Not since Carlos Boozer jettisoned the Cleveland Cavaliers to sign an offer sheet with the Utah Jazz in 2004 has restricted free agency garnered so much attention as to what’s on the horizon this upcoming summer. It’s for good reason, though, because the 2019 RFA class is especially good.
Headlined by Kristaps Porzingis and featuring guys like D’Angelo Russell, Malcolm Brogdon, and Kelly Oubre Jr., a handful of NBA franchises are going to have some awfully tough decisions when it comes to retaining key pieces of their teams … or making an aggressive play and hoping to add a young standout to their roster.
Here are some of the top restricted free agents of 2019, and the situation their current squads find themselves in.
The prize of the 2019 restricted free agent class, Kristaps Porzingis has yet to play this season as he continues to rehab back from the torn ACL he suffered last year. There’s already been reports of tension between Porzingis and the Knicks organization over whether or not Three 6 Latvia should play this season, with Porzingis expressing his desire to return to the hardwood and the Knicks remaining hesitant to play him at all this season. That’s like blood in the water for teams interested in signing Porzingis to an offer sheet this summer, and it’s already been reported that the San Antonio Spurs have significant interest in doing just that.
Of course, the Knicks can match any offer sheet presented to their star, and can offer Porzingis a five-year, $158 million contract, per Bobby Marks, compared to the max offer sheet of four years and $122.1 million other teams can bring to the negotiating table. The reports of tension may be something to monitor, but barring something unforeseen, it’s hard to imagine Porzingis ending up anywhere other than the Big Apple.
When Terry Rozier and the Boston Celtics couldn’t come to an agreement on a contract extension for the backup point guard in October, it set the stage for a potential departure this summer. Rozier, who was vocal early on in the 2018-19 campaign about his dismay over a lack of playing time, is shooting just 37 percent from the floor and averaging fewer than three assists in only 22.7 minutes per game, down from the 26 a night Brad Stevens game his last season. It’s a justified move, though, as the Celtics offense grinds to a halt when Rozier is on the court, dropping from an offensive rating of 113.9 when he sits to 103 when he plays. That’s brutal.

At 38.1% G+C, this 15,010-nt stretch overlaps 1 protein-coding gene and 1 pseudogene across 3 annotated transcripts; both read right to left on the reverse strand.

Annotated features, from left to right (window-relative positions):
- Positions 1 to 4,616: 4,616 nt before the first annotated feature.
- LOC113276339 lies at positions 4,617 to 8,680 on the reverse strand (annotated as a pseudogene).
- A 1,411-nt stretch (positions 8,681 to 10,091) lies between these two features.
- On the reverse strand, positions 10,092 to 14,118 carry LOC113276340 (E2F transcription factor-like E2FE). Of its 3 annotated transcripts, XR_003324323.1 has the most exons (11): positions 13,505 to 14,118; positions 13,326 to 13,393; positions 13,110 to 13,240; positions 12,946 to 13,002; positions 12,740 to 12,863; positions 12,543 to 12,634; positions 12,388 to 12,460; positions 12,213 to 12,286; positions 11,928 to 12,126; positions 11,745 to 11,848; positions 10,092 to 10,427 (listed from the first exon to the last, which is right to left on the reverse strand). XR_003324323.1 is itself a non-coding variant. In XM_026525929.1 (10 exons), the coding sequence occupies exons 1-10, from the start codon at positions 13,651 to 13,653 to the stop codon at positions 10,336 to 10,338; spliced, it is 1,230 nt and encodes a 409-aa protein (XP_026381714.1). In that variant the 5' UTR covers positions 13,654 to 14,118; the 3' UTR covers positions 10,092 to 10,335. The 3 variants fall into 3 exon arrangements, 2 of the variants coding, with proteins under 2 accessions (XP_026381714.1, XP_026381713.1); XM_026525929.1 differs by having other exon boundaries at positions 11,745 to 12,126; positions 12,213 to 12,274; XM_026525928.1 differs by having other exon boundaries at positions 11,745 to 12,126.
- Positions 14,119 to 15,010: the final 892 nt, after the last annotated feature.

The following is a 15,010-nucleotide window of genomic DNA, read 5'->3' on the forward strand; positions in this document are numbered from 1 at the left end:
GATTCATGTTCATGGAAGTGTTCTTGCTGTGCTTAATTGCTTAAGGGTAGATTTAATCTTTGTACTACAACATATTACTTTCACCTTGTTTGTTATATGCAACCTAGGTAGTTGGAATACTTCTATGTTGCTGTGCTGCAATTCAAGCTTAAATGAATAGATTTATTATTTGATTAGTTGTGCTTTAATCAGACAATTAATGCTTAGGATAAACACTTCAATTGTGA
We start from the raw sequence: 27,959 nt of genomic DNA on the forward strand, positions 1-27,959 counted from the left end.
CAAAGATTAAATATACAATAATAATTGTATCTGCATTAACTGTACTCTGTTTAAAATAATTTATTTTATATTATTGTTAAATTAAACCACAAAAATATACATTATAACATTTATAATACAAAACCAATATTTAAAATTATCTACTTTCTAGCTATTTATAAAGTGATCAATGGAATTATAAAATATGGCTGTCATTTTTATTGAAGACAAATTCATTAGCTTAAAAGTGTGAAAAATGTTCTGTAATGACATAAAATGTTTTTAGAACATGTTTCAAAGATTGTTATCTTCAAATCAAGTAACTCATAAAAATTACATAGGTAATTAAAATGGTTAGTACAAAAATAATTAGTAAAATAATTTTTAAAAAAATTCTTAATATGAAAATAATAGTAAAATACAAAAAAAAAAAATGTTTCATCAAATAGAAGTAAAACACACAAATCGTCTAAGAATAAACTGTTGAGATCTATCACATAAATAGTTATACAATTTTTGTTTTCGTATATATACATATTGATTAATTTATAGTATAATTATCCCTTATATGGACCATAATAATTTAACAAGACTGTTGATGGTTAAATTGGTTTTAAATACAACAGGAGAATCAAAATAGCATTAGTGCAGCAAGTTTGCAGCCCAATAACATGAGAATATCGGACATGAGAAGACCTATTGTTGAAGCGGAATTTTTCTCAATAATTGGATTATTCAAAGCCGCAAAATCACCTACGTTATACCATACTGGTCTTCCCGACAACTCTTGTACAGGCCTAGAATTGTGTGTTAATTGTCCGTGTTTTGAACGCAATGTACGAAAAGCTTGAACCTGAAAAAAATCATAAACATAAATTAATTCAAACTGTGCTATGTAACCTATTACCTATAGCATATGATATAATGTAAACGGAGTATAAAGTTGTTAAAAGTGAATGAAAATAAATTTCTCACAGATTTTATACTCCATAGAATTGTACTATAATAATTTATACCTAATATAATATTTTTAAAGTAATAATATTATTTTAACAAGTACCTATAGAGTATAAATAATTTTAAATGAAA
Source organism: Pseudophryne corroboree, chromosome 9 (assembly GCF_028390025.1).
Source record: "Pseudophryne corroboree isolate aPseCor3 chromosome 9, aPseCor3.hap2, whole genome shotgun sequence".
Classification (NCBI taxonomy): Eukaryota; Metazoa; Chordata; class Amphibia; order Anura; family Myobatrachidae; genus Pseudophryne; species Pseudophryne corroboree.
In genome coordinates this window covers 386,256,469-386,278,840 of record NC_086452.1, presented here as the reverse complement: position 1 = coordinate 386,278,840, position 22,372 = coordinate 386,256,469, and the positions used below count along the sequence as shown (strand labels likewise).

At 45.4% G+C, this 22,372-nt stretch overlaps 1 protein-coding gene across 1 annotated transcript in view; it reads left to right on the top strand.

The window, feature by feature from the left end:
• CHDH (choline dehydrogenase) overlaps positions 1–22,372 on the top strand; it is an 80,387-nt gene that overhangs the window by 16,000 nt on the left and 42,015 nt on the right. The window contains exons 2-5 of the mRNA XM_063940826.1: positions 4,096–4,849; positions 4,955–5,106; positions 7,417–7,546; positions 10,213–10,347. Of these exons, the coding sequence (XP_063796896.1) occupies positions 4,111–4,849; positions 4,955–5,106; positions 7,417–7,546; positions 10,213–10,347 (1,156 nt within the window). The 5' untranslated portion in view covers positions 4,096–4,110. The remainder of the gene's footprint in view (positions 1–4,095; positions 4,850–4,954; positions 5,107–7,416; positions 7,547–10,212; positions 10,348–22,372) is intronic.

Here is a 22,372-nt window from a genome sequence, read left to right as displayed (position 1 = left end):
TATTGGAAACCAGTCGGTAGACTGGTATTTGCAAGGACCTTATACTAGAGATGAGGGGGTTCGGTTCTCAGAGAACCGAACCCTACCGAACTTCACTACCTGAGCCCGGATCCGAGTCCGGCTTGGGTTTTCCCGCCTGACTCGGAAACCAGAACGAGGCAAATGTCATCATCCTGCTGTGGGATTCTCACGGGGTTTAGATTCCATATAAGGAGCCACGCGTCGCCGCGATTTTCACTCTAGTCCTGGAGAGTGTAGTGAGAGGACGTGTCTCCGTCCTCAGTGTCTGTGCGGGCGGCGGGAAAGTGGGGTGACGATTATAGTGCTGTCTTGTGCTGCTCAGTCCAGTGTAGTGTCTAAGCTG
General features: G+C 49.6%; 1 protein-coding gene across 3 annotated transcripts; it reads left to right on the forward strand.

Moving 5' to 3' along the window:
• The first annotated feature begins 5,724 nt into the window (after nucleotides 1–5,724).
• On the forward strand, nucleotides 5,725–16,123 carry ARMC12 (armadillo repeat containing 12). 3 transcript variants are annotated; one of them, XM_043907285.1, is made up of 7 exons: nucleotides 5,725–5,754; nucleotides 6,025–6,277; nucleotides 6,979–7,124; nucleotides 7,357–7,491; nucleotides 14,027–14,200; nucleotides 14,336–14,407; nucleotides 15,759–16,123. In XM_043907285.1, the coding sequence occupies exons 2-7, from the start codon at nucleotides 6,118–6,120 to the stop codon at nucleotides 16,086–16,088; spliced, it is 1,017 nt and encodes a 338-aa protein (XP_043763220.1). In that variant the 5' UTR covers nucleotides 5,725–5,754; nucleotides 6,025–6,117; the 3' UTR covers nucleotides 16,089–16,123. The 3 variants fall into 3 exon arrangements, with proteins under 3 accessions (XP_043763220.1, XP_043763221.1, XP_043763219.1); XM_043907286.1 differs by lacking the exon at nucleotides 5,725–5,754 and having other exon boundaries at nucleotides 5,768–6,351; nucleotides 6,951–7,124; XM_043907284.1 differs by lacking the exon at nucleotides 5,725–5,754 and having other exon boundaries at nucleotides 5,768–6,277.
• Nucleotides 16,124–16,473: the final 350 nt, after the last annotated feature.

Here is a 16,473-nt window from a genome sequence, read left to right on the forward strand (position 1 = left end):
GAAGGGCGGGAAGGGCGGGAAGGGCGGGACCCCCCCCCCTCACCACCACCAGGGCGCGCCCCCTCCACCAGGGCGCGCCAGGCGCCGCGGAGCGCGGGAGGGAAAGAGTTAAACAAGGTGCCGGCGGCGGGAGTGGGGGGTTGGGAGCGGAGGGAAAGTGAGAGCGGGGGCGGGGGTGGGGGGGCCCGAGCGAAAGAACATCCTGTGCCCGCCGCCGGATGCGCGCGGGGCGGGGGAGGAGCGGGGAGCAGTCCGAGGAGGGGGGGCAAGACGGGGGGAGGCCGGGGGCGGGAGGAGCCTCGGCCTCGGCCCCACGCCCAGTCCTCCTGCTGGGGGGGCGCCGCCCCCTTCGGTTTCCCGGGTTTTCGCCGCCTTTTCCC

ESPN’s Zach Lowe recently reported that both the Phoenix Suns and Orlando Magic, two teams in need of a point guard, have expressed interest in the man known as Scary Terry.
D’Angelo Russell, once shooed out of Los Angeles, is having a career year for the Brooklyn Nets. He’s averaging highs in both points (19) and assists (6.4), and is shooting a career-high 37.4 percent from deep while taking the most attempts from beyond the arc in his four years in the NBA.
Russell’s success has put the Nets in a difficult situation. Everyone in the league knows that the Nets have positioned themselves to be a big player in free agency this summer. In order to snag one of the premier free agents, it’s going to be incredibly hard for the Nets to hold on to Russell and his $21.1 million cap hold.
That leaves the Nets with a couple options: They could trade Russell soon, when his value is at its peak, netting a decent return with their eyes totally focused on free agency. They could simply renounce his cap hold, making Russell an unrestricted free agent. Or, they could decide Russell is a big part of their future and match any offer sheet a team signs him to this summer. The Nets can go over the salary-cap to re-sign Russell. They’d then have to get creative in moving money around to still snag a big name this summer.
Is Malcolm Brogdon a max player? That’s the question the Milwaukee Bucks have to ask themselves as they look ahead to the summer of 2019. Brogdon is having himself a heck of a season for the East-leading Bucks, shooting 52 percent from the field, including a scorching 42 percent from deep. His defense on the perimeter has been been a huge part of why the Bucks lead the NBA in defensive rating this season.